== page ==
Chewing provides muscle sense stimuli to the jaw that is very calming and organizing. It's similar to how some people might bite their fingernails when they're nervous, or pace back and forth, do deep breathing, tap their foot, etc.
Chewing helps to reduce stress on the oesophagus and helps the stomach metabolise and break down your food. Saliva also contains digestive enzymes that are released when chewing which assists with digestion.
Chewing was thought to affect stress modification in humans; two studies suggested that the neural mechanism by which chewing gum reduces stress involves the prefrontal cortex, which then affects the hypothalamic-pituitary-adrenal axis and autonomic nervous system activity .
Another found that chewing gum can improve a negative mood, and increase levels of peace and calm. Scientists don't know precisely why, but believe it's because chewing gum tends to improve blood flow in the brain.
Chewing gum cab be an inexpensive and effective way to help relieve anxiety and boost attention. Results across eight research trials that included more than 400 adults found chewing gum more often, compared to never chewing gum, resulted in a significant reduction in anxiety.
It might be because chewing helps lower stress levels. A small research review of 20 studies on chewing gum and stress found evidence that gum reduced stress for people in work and educational settings.
It's typically related to some kind of stress and/or anxiety. Similar to how babies mouth/chew on things to self-soothe, chewing is a calming mechanism that stays with us as we get older, more so for some people than for others.
In 2009, the Baylor College of Medicine in England conducted a study that showed chewing gum actually reduces stress for kids with ADHD. They reported that chewing is soothing and helps calm nerves, thanks to its repetition. When kids with ADHD chew gum, they may have fewer behavioral problems or emotional outbursts.
Chewing is also an effective stress-coping behavior. When exposed to an inescapable stressor, animals assume coping behaviors, such as chewing, that attenuate some elements of the stress response .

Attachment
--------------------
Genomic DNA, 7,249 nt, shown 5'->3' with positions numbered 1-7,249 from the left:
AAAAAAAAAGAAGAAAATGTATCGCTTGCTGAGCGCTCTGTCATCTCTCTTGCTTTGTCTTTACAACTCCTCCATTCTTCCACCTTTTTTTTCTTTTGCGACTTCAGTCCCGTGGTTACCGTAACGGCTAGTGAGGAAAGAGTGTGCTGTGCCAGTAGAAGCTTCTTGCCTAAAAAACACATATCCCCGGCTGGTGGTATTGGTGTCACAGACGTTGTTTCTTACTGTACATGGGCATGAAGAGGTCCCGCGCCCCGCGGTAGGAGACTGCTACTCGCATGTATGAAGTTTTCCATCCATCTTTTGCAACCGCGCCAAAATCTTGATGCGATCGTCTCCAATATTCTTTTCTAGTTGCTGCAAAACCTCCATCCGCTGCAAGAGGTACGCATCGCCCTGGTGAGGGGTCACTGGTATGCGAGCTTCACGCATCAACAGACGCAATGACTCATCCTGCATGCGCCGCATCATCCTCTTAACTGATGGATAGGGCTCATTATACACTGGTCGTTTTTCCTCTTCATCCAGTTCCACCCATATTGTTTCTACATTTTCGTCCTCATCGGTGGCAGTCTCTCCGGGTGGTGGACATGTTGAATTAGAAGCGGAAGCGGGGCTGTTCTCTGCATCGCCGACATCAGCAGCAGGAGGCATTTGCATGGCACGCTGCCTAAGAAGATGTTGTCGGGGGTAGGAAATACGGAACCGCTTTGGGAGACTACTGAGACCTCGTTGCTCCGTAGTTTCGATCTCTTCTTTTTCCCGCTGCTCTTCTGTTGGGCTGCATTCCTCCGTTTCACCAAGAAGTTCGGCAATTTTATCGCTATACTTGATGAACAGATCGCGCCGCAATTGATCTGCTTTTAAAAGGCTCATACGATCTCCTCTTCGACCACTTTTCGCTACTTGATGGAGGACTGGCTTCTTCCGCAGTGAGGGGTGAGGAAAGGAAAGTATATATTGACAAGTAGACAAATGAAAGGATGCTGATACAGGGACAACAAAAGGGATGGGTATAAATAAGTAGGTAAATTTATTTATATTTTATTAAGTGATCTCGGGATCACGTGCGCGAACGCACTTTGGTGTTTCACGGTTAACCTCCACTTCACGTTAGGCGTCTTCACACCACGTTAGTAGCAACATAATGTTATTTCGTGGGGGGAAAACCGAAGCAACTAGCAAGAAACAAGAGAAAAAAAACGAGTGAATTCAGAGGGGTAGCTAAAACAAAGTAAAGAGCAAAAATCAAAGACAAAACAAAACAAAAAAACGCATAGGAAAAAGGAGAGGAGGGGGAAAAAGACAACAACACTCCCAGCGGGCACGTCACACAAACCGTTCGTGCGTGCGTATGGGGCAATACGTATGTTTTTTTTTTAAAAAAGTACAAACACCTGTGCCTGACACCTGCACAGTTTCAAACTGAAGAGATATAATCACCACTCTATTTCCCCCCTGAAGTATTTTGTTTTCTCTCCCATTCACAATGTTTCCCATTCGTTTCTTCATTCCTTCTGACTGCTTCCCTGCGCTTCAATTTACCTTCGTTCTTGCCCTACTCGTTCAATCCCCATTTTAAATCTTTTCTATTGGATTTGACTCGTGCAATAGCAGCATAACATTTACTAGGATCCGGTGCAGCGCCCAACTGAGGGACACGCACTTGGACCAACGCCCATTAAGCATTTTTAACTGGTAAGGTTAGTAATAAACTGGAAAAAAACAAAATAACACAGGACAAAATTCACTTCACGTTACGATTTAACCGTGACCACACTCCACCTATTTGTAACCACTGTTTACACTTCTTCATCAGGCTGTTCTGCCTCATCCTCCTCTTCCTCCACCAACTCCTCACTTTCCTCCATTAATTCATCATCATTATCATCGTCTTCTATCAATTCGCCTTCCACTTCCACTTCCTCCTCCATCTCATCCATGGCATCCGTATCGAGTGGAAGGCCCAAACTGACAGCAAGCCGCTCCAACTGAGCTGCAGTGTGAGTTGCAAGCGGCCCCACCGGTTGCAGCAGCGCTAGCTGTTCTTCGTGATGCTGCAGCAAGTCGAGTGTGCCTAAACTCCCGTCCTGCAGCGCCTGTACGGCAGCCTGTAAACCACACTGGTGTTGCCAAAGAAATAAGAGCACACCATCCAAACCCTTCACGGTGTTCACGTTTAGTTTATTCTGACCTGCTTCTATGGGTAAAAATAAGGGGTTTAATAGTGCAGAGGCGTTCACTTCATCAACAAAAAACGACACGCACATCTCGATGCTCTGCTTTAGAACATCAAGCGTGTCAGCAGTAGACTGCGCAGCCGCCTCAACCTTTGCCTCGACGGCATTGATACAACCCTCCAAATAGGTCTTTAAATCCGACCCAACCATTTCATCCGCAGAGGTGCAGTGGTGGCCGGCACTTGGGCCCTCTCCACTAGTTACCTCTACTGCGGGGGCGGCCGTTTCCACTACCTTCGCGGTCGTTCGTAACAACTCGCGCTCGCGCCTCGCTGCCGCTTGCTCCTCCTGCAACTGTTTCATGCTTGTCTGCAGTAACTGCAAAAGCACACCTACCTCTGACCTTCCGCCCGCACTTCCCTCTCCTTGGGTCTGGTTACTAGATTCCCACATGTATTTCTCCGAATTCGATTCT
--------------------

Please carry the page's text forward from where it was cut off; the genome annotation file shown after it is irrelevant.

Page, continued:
They found levels of depression, anxiety and stress were significantly lower in both chewing gum groups, while academic success scores were higher in 19-day gum chewers only compared to the other groups.
You might be wondering: “Why do I want to eat when I'm anxious or stressed?” When you're anxious your adrenal glands release the “stress hormone” cortisol. This may stimulate an increase in appetite and cravings for fatty, salty, and sweet foods. These urges aren't the result of an empty stomach or low blood sugar.
Chewing can help calm and de-stress. It can help increase focus and attention. It can help regulate one's sensory system.
If you are noticing that your jaw feels tired – as in, chewing or speaking is starting to feel like a chore – it's time to schedule a dental visit with us. It's possible that you have been overworking your jaws to the extent that a bit of an oral health problem has arisen.
Constant gum chewing puts excessive force on your temporomandibular joints, muscles and teeth, which leads to overstress, imbalance and misalignment. This can cause: Clicking or popping in one or both temporomandibular joints. Headaches.
Oral stimming often involves chewing on objects to cope with anxiety and stress. You might chew on: rocks.
Chewing and sucking helps to self soothe so it is a strategy that children and adults use to help to calm themselves down if they are experiencing sensory overload. Because the jaw is one of the most powerful muscles in the human body, chewing gives the brain a big hit of proprioceptive sensory input.
Chewing activates several brain regions that are essential for cognitive processing, including the hippocampus and prefrontal cortex.
Experts believe that people with ADHD may overeat to satisfy their brain's need for stimulation. Also, problems with executive function can make self-control and self-regulation difficult. Inattention can also be a factor. People with ADHD may not be as aware of or focused on their eating habits.
Chewing can be a habit that a child develops to deal with boredom. If they don't have anything to occupy their hands or mouth, they may chew on their hair or a pencil. Some children might chew as a way to cope with anxiety. Chewing can be a self-soothing behavior that helps to reduce feelings of stress or nervousness.
Hyperfocusing on picking their skin, pulling/eating their hair, or chewing their nails/cheeks can send kids with ADHD into a “trance” to escape from feeling overwhelmed by a day of executive demands.
Chew and Spit (sometimes abbreviated as CHSP or CS) is a compensatory behavior associated with several eating disorders that involves the chewing of food and spitting it out before swallowing, often as an attempt to avoid ingestion of unwanted or unnecessary calories.